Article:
Wild pitch.

Dear Word Detective: A local newspaper writer wrote that someone was “in the throws of despair.” Rather than going ballistic, I sat down and wrote him that I thought that you “throw” a ball, but someone is in the “throes of despair.” Since then, believe it or not, I read the same mistake, “throws of despair,” in a book that was written this year. What gives? Does everyone else know something that I don’t know? Could “throws of despair” really be the correct cliche? — John.

throes08.pngGosharootie, you’re right. If one were to Google “in the throws” (with the quotation marks to search for that exact phrase), one would find about 154,000 instances of the phrase online. Many of those, granted, refer to a “throws clause” in computer programming (don’t ask me). But many, many of those hits are folks using “in the throws” where you and I would write “throes.” I even stumbled across a remarkably inept use of both the standard and non-standard “throws” in a single sentence in a newspaper review of a book of short stories called “The Evil B.B. Chow” (“Here another young woman in the throws of a personal crisis throws herself at a middle-aged Chinese computer repairman”).

Confusion of “throe” with “throw” isn’t that surprising, assuming that the writer has never seen “throe” used in print, since the two words are homophones, words that share a common pronunciation. The number of people purporting to write for serious publications who use “throw” for “throe,” however, is a bit distressing. It has been said that a writer is just a reader moved to emulation, but a bit more reading before firing up the old emulator would prevent that sort of flub.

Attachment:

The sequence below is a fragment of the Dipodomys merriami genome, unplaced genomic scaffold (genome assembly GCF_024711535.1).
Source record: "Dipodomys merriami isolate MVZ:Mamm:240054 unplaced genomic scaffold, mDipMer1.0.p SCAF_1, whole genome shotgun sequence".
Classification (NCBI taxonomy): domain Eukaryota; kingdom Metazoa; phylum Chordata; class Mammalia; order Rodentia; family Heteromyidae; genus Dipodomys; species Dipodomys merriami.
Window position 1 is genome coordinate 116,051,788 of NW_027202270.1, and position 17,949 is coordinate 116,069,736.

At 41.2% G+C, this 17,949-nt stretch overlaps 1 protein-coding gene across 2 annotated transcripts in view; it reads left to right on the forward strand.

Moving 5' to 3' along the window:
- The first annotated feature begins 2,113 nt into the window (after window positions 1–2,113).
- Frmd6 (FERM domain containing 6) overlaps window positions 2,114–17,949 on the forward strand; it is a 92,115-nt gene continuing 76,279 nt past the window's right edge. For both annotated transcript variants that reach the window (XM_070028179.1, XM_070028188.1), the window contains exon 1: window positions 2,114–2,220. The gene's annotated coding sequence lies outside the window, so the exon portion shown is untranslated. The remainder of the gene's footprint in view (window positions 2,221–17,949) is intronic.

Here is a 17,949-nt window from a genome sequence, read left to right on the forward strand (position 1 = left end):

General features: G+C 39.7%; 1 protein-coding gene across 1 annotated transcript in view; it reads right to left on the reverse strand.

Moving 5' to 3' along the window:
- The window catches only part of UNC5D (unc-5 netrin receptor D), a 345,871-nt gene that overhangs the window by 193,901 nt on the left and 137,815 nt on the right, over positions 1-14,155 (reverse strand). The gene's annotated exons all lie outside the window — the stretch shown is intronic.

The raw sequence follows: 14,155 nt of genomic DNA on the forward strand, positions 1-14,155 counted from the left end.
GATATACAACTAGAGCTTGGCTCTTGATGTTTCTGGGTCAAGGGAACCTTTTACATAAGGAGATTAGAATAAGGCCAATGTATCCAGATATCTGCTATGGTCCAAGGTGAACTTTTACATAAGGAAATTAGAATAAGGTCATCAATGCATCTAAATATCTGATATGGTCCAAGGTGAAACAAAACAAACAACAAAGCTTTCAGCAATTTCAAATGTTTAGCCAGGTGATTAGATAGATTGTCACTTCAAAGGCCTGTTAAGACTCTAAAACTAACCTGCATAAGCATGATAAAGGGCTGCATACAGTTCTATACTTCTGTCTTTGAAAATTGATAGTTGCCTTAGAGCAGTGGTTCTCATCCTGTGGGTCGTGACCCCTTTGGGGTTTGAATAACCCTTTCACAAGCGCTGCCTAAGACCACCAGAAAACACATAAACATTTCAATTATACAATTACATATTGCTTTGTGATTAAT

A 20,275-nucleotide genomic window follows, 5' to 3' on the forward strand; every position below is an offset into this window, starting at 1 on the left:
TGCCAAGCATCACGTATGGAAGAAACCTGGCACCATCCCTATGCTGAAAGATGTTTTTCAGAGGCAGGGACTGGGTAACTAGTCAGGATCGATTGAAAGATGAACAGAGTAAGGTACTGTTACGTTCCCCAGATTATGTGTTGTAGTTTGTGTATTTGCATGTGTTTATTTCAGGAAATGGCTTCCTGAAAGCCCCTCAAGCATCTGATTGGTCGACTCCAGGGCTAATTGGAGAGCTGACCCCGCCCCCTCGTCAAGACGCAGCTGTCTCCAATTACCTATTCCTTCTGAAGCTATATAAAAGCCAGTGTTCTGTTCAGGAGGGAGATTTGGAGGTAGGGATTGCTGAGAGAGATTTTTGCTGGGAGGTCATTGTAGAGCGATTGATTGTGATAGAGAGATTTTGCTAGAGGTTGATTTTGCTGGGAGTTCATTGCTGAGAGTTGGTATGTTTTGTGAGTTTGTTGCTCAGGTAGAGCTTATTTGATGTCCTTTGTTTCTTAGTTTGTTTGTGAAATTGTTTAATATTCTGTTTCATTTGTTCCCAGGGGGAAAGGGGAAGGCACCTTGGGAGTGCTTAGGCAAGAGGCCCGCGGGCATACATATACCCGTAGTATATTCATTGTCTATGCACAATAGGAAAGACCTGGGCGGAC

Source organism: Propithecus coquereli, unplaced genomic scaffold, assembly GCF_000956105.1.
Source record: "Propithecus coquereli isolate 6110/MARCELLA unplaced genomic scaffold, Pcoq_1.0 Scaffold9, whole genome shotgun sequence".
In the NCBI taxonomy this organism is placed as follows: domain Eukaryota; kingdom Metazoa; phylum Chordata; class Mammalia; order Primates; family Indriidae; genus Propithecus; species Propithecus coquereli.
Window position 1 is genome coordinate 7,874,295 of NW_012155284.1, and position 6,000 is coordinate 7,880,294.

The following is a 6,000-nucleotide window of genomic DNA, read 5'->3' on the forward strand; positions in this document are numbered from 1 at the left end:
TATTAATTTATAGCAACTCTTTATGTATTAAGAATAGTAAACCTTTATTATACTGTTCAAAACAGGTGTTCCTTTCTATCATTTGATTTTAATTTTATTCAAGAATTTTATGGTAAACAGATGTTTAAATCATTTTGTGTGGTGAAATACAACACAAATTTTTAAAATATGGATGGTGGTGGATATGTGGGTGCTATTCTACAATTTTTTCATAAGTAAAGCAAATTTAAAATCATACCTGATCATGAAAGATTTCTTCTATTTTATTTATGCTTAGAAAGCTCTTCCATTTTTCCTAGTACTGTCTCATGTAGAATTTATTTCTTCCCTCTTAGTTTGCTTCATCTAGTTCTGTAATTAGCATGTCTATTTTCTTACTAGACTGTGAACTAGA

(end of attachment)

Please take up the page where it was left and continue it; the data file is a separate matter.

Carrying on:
It’s not a very compelling excuse for confusing “throe” (meaning “severe pain or agonizing struggle”) with “throw” (as a verb, meaning “to propel through the air”), but the words may be closely related. We know that “throw” is rooted in the Old English word “thrawan,” which meant “to twist or turn,” and first appeared in English with this meaning, specifically “to torture on the rack.” This “twist” sense of “throw” is retained in modern use of the term “throw a pot” to mean to shape it on a potter’s wheel, but most senses of “throw” in modern English are related, at least metaphorically, to the later “send flying” meaning that emerged in the 13th century.

“Throe,” which is almost always used in the plural (“When a nation is in the throes of revolution, wild spirits are abroad in the storm,” 1856), may hark back to the same Old English “thrawan” root as “throw,” carrying the original sense of “twist, turn” into its modern meaning of “writhe in pain.” But some etymologists trace “throe” to the Old English “thrawu,” meaning “pain,” “pang” or “evil.”

In any case, “throes” is definitely the standard in such phrases as “in the throes of” and “death throes.” Unless you’re writing about a baseball pitcher in the midst of a bad losing streak, “throws of despair” misses the mark.

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